But these initiatives face various challenges. Onah says that out of the 20 sex workers who have participated in her Safe Haven projects so far, only four of them have stayed committed to building their skills in order to find another source of livelihood. The rest stayed in sex work.

The willingness of the commercial sex workers to rehabilitate themselves is sometimes the challenge. But Adepoju says that the commercial sex workers are not to be blamed, attributing their return to sex work rather to a lack of NGO funding for long-term assistance.

“Some NGOs say they don’t have the funds,” Adepoju says. “It [is] rare to find NGOs helping commercial sex workers become established after the training.”

Because of these financial challenges, advocates say that pushing for the decriminalization of commercial sex work seems more sustainable to them. But they say they face a lot of opposition from Nigerian society, which is heavily conservative and religious.

Umeh Chinyere, a civil servant residing in Lagos, says that, like many conservative Nigerians, she doesn’t think decriminalizing sex work is the solution.

“How can the government legalize prostitution?” she asks. “It is not necessary. If it is possible for the government to find jobs for them, that is the main thing because not all of them that are there want to do that kind of job.”

But the women sex workers say they need a voice to speak up for their rights in Nigeria. They say discrimination against them has prevented many sex workers from openly disclosing their identities or accessing medical treatment.

“We need the government to implement laws that will protect commercial sex workers,” Okana says.

Okana says another challenge sex workers face is harassment by police.

“[Policemen] abuse sex workers a lot,” she says. “They treat us like animals. We are all Nigerians, and we have the same rights.”

But a police officer at the Area G Police Command in Ogba, a popular community in Ikeja, the capital of Lagos state, says that when the police get information about a prostitution brothel, they arrest and try to rehabilitate them. The officer says that anyone who refuses to comply will be charged in court with prostitution. The officer says that commercial sex work is a euphemism for prostitution, which is considered illegal in Nigeria.

“The Nigerian Constitution does not permit prostitution,” the officer says. “The sales of pornography films, posters, etc. are prohibited, too.”

Adeola Austin Oyinlade, executive director of Know Your Constitution Initiative, which aims to expand citizens’ rights in Nigeria, says the constitution here doesn’t address sex work.

“The Nigerian Constitution does not expressly mention sex work,” Oyinlade says. “The principle of law under Section 36 (12) of [the] 1999 constitution and decision in Aoko v. Fagbemi is that an unwritten crime is no crime. That is, for any offense to amount as a crime, it must not only be written, but also validly passed by the legislature.”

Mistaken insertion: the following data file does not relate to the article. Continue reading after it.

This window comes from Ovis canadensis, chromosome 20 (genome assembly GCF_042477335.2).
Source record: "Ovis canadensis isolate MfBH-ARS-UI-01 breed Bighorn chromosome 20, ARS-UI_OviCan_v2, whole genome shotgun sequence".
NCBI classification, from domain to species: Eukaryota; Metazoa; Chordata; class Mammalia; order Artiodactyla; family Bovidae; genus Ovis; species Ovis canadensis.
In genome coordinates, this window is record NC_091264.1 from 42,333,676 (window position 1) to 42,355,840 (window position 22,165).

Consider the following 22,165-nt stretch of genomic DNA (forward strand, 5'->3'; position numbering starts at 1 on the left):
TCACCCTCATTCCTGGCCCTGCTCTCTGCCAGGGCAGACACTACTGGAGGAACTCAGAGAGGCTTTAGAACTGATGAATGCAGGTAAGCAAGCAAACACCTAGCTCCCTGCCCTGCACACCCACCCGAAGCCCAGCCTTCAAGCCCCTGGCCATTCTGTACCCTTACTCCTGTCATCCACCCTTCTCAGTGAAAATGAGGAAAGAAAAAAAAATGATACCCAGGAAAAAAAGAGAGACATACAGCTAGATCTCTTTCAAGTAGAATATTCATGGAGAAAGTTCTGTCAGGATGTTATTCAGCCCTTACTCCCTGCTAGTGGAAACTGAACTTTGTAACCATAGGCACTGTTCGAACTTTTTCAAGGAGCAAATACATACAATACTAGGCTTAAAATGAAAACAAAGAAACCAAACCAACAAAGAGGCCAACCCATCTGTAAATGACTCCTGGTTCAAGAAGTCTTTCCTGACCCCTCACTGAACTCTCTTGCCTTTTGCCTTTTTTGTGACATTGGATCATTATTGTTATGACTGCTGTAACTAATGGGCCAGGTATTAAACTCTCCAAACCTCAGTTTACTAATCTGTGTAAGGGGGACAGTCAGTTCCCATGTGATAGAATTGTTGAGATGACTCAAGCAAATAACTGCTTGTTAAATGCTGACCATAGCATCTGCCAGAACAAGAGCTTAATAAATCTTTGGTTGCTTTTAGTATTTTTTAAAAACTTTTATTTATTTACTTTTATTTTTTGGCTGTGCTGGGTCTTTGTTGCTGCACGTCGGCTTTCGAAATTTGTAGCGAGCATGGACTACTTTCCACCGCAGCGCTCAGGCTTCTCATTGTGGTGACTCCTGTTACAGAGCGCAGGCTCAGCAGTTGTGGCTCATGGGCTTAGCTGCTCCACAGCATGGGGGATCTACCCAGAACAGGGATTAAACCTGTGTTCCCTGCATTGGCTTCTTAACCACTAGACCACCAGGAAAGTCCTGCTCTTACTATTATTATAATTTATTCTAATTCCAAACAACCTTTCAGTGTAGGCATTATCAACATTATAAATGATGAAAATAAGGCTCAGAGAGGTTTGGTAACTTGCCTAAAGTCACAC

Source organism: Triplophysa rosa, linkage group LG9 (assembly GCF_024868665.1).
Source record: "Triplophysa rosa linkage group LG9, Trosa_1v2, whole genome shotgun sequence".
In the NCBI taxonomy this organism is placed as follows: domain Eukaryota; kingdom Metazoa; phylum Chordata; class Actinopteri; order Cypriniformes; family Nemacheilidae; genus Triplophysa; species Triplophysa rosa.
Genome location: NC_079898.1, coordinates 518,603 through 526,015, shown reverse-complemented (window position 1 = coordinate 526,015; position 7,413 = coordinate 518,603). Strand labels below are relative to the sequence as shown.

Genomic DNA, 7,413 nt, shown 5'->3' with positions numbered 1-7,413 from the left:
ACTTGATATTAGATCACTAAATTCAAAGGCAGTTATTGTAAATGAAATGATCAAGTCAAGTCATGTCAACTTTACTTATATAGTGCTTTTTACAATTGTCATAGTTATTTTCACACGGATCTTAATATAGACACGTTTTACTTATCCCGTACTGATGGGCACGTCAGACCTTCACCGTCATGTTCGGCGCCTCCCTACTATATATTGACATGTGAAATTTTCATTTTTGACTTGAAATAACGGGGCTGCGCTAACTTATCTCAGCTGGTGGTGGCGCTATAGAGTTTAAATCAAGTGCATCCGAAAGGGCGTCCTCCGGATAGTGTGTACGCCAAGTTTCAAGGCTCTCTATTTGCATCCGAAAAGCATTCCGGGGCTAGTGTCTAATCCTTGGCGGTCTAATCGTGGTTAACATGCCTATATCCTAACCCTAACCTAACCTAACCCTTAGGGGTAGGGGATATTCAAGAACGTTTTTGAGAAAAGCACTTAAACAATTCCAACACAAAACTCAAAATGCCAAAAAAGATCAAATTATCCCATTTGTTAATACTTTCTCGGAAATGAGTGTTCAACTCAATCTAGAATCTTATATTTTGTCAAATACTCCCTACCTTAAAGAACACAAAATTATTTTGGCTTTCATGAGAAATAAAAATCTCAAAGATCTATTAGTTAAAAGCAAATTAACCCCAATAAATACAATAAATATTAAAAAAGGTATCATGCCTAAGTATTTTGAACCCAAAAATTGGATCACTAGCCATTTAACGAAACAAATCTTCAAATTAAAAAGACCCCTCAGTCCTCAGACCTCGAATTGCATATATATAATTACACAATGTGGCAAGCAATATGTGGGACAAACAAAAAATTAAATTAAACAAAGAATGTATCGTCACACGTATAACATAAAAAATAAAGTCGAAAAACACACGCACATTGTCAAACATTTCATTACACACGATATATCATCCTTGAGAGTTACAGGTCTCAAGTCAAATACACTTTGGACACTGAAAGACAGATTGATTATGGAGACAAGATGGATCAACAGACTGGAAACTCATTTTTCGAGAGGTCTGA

But he says that because the constitution is a relatively small document, other laws derive their existence from it, such as the Nigerian Criminal Code, which does address sex work. 

“Section 225A of the criminal code criminalizes sex work, most especially persons trading in prostitution,” he says. “The offender can be either male or female who is aiding and abetting prostitution. [The] criminal code provides two-year imprisonment for those wholly or partly living on proceeds of prostitution.”

But he says that some say that prostitution falls outside of the government’s jurisdiction.

“Some have argued that prostitution is a morally wrong conduct, which should not be the business of the law,” he says.

The Ministry of Women Affairs and Poverty Alleviation hosted an event to celebrate the Day of the African Child last month. Risikat Akiyode, permanent secretary for the ministry, said during the celebration that the government was working to rehabilitate girls who were prostitutes.

“We are doing a lot of program[s] for them,” she said.

She said that the ministry was working with UNICEF to implement different projects to address the plight of girls engaging in the commercial sex trade.

“Those of them that want to go back to school have access to free education,” she said. “But those of them that are not good academically, we have a lot of skill centers. We have about 15 skill centers where they can go and learn [a] trade, so they don’t go back to the street. The schools are available and they are tuition-free.”

She did not mention any plans by the government to decriminalize sex work.